How young is too young to learn about mortgages?

There’s a push to add all kinds of new things to the mandatory school curriculum, from financial literacy to coding. But we just can’t have it all.
(Tim Hall/Getty Images)
(Tim Hall/Getty Images)
(Tim Hall/Getty Images)

Play fair. Don’t hit people. Put things back where you found them. Flush. Author Robert Fulghum famously claimed all he really needed to know, he learned in kindergarten.

Last week, a report from TD Economics sought to add a few additional items to the kindergarten syllabus, including monthly budgeting, compound interest and retirement planning. “The need for strong financial literacy has never been higher,” writes TD chief economist Beata Caranci, citing rising household debt levels as a prime motivator for her campaign. “In order to prepare young people for financial decisions throughout their lives, financial education should be incorporated in the kindergarten to Grade 12 curriculum in elementary grades.”

TD’s Caranci and other financial literacy advocacy groups, including the Canadian Foundation for Economic Education, argue that money knowledge is an important skill best learned early in life. And her point about household debt is unarguable; a quick rise in interest rates could prove disastrous for many Canadians. As convincing as all this may sound, however, we’re not ready to demand kindergarteners put aside Lego to learn mortgage payment schedules. The banking sector, it turns out, isn’t the only group demanding a curriculum rewrite.

The Canadian Internet Registration Association and other high-tech industry groups frequently promote digital skills and computer coding as essential for Canadian elementary students. The Canadian Association of Emergency Physicians demands that CPR be made a compulsory high school diploma requirement. The Truth and Reconciliation Commission of Canada claims that “religious diversity courses must be mandatory in all provinces and territories.” The Toronto-based Association for Media Literacy argues for mandatory media awareness instruction throughout elementary and secondary schooling. The nastiness of the recent U.S. presidential election has revived calls within Canada for mandatory civics courses to turn students into thoughtful voters. In Ontario, an expert panel has recommended every high school student participate in a mandatory co-op work placement. Plus, school administrators are expected to promote everything from healthy eating and exercise to anti-bullying and anti-racism campaigns to concussion prevention and monitoring.

Taken in isolation, each demand appears virtuous, appropriate and entirely necessary. Who wouldn’t want future generations of students to know how to save lives, write code, find jobs, vote wisely, eat properly, invest prudently and avoid head injuries? The problem arises from a surfeit of virtue and shortage of time. Regardless of how necessary each may seem individually, there’s only so much time in the collective school day. Accepting every new demand for additional mandatory instruction time inevitably crowds out space available for educational basics. (It also bears mention that many of these additional topics were once considered best suited to parental instruction and individual discovery.)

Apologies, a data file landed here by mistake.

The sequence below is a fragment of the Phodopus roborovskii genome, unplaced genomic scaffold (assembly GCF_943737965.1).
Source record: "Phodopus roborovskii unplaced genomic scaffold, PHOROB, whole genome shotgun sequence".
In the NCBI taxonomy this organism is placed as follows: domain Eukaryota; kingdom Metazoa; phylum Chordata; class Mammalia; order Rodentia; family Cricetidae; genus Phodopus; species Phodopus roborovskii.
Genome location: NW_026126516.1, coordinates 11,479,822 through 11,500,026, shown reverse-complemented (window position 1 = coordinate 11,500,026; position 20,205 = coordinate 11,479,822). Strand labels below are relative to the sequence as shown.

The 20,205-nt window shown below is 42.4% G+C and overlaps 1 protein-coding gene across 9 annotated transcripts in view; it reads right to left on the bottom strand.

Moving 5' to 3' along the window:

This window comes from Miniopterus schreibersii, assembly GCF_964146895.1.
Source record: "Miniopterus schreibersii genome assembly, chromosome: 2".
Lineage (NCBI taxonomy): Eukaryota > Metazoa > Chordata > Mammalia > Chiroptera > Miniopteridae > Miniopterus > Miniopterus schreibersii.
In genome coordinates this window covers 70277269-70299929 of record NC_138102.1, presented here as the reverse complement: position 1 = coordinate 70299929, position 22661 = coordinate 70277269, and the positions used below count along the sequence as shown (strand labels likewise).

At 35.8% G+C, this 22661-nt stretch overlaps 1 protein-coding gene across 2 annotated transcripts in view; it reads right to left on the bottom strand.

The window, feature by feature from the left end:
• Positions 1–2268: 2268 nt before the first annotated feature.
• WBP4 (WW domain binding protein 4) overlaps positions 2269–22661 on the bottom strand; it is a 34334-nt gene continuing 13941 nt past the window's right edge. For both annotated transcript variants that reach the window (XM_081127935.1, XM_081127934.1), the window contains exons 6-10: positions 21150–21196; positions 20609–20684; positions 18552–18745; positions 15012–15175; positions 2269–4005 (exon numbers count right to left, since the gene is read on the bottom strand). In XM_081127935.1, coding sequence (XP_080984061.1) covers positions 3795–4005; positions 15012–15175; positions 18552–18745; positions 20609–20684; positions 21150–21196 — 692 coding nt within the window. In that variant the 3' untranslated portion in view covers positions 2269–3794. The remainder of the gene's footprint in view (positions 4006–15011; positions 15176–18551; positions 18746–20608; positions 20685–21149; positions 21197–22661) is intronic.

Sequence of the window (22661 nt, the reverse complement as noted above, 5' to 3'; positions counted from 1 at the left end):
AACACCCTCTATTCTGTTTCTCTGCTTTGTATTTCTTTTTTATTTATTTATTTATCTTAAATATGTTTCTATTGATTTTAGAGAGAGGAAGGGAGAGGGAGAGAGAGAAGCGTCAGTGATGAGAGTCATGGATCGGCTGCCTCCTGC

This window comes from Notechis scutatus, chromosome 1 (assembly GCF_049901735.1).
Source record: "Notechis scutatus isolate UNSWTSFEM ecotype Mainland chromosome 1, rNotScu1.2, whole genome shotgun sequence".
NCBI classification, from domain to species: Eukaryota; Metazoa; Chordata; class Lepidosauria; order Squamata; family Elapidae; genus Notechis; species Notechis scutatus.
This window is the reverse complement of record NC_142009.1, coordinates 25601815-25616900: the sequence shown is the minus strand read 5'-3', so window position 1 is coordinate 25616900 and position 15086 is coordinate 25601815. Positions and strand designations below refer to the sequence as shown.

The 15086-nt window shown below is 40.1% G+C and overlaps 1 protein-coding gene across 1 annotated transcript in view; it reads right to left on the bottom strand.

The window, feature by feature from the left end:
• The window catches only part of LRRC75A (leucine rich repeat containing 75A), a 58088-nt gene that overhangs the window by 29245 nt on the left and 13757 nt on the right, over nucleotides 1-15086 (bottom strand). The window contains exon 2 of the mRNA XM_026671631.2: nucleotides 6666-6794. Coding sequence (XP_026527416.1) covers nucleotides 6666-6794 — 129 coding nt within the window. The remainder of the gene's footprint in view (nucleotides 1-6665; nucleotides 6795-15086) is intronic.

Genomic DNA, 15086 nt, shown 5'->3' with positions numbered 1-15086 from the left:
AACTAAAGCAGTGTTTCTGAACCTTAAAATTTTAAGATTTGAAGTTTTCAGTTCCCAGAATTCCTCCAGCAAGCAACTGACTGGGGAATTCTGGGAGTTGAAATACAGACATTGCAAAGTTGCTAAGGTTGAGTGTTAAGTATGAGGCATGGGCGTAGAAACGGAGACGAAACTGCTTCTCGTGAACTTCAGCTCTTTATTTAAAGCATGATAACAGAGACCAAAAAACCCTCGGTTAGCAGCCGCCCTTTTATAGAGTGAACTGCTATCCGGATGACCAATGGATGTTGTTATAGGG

Canada’s education system has long been a source of pride and strength for this country. International comparisons rank us as among the best in the world; a highly diverse student body makes this achievement all the more remarkable. Yet our rankings are starting to slip. On math, according to the Council of Ministers of Education, “there is a clear trend showing a decrease in average score in most provinces, as well as an increase in the number of countries outperforming Canada.” Our relative ranking in science has also slipped. If basic skills mastery is important—and we are aware of no group that claims foundational math and science are not vital to future student success—then it becomes necessary, particularly given recent results, to defend the core competencies of our education system from relentless encroachment, especially of courses on specialized life skills. This seems particularly important in elementary school, where fundamental knowledge and good habits are first learned.

If there is a case to be made for learning about money in school, let’s leave it to high school, where there are already compulsory or elective courses on the topic in all provinces and, given relentless advocacy from the financial sector, the trend appears in ascension. Quebec, for example, dropped a mandatory economics course in 2008 to make room for new religion and personal development programming; now it plans to bring it back.

Then there’s the issue of how to reconcile financial literacy with competing demands for a host of other, equally laudable, mandatory courses. Perhaps Nova Scotia has the solution here. Next year the province promises a new compulsory Grade 10 course called “21st-century citizenship,” offering civics, citizenship, digital and media literacy, personal financial management and other, unspecified “service learning” issues: a pedagogical grab bag of worthy and fashionable topics. Advocacy groups can thus argue amongst themselves over what should be included in this one course without threatening what’s truly important during the rest of the school day.

Doing so will also leave room for parents, grandparents, friends, neighbours, community groups, coaches and others to make their own important contributions to the educational journey of our children—outside the classroom.

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